The front-page article "Serbia Meeting Dims Prospects For Bosnia Talks," Jan. 8, illustrates the world community's ineffectual response to the Yugoslavia crisis. The conflict is heading toward a wider circle of violence that may soon engulf countries outside the former Yugoslavia. Those who advocate continued negotiations with President Slobodan Milosevic are not taking into account the serious threat this presents to our collective security.
What is needed on the part of leaders in Europe and the United States is the vision and courage to stop desperately clinging to the illusion that the crisis can be resolved without forceful and unified action. This illusion has restricted our actions largely to half-measures, which signals Mr. Milosevic and his supporters that their vision of a world ruled by nationalist hatred will go unchallenged.
We should put Serbia on notice that we don't care to put the fate of our collective security in their hands by cutting off sponsorship for negotiations that only serve to legitimize Serbia's actions. This would not mean that we had given up on resolving the conflict and providing humanitarian assistance for its victims, but rather that we took these things seriously. Brian Humphreys, Portland, Ore. Playing the bully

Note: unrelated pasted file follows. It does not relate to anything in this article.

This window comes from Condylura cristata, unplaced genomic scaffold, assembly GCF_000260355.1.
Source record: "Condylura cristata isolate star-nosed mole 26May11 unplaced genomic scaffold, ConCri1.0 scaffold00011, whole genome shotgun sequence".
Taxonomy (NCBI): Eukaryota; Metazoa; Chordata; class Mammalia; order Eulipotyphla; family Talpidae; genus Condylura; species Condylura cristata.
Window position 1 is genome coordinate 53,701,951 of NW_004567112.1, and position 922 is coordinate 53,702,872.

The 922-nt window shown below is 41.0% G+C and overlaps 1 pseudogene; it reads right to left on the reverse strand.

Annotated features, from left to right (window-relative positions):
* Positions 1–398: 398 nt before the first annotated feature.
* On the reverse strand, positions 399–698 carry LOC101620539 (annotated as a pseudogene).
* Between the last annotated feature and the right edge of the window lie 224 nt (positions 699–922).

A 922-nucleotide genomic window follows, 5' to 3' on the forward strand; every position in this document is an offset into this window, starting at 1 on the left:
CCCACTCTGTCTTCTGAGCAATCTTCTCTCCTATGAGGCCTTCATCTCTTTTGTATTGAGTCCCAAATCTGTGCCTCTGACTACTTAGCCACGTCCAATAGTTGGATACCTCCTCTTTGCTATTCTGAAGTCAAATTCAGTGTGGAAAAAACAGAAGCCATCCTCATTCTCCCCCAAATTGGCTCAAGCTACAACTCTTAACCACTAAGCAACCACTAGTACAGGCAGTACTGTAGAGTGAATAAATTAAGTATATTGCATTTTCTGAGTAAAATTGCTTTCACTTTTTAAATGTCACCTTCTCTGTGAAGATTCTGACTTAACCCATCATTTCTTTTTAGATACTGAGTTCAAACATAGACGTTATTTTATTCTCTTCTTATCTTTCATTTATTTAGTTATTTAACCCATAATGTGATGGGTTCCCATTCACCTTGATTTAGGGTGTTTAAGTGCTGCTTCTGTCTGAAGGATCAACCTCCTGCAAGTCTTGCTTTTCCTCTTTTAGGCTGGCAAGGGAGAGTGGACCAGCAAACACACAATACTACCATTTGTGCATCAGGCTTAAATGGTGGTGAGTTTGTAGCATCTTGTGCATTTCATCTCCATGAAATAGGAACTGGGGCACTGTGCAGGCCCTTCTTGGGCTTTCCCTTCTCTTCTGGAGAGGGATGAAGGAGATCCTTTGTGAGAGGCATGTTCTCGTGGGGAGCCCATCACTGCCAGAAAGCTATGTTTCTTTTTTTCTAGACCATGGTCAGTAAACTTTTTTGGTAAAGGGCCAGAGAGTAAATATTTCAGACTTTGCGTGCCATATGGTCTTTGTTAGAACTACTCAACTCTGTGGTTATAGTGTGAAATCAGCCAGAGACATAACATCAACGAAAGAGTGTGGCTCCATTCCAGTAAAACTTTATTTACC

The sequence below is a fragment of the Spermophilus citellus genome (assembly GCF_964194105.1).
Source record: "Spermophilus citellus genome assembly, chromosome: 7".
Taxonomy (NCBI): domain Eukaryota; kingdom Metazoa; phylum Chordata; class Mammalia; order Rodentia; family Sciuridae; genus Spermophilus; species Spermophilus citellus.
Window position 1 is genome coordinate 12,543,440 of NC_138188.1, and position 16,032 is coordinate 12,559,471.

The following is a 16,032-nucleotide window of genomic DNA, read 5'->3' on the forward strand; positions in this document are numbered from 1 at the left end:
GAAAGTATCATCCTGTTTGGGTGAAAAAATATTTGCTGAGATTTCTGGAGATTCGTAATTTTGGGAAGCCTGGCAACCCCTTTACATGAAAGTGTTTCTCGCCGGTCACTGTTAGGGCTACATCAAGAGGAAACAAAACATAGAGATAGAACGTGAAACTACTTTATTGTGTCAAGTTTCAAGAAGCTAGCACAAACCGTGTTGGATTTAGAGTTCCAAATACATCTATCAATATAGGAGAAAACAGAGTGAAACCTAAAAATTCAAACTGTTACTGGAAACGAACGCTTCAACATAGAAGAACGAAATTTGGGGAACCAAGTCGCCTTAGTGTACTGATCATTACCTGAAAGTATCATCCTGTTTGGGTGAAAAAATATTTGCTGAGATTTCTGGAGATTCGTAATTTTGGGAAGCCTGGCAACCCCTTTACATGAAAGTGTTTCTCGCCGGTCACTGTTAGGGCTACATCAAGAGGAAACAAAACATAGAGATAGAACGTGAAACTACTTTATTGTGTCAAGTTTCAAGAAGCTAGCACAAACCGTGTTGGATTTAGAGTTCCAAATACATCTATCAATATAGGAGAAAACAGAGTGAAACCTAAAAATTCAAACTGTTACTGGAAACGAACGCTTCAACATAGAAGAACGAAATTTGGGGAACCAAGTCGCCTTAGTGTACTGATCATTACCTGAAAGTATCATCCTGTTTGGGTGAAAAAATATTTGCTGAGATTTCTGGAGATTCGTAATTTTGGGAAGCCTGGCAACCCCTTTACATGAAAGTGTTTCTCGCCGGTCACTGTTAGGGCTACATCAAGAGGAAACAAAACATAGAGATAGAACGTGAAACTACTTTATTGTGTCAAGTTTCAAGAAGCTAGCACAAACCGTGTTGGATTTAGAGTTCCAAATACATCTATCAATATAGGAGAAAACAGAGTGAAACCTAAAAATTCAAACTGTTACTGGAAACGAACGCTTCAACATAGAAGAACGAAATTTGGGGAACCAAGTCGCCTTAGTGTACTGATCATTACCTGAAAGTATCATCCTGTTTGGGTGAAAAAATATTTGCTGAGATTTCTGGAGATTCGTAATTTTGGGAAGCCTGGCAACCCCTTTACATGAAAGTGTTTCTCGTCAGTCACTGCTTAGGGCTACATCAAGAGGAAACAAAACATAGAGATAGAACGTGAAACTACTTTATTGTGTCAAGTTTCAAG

Regarding the Opinion page article "Yitzhak Rabin's Terrible Decision," Jan. 14: The author alludes to Muslim suffering in Bosnia, the Middle East, and India, noting the often-heard perspective of late that the West would be quicker to respond if those suffering were Christians or Jews rather than Muslims. The people whose ancestors established the first officially Christian state, the Armenians, suffered the first genocide of this century when 1.5 million Christians perished at the hands of Muslim Turks .
Not only did the Western world do little more than talk during those abominable horrors, but, the world seems barely able to acknowledge those events today. Perhaps the memory of the Armenian genocide can: (1) reassure the Muslim world that it is not just Muslims whom the Christian world is capable of turning its back on; and (2) remind the Muslim world that playing the bully is not the exclusive province of Christians and Jews. David Arzouman, Los Angeles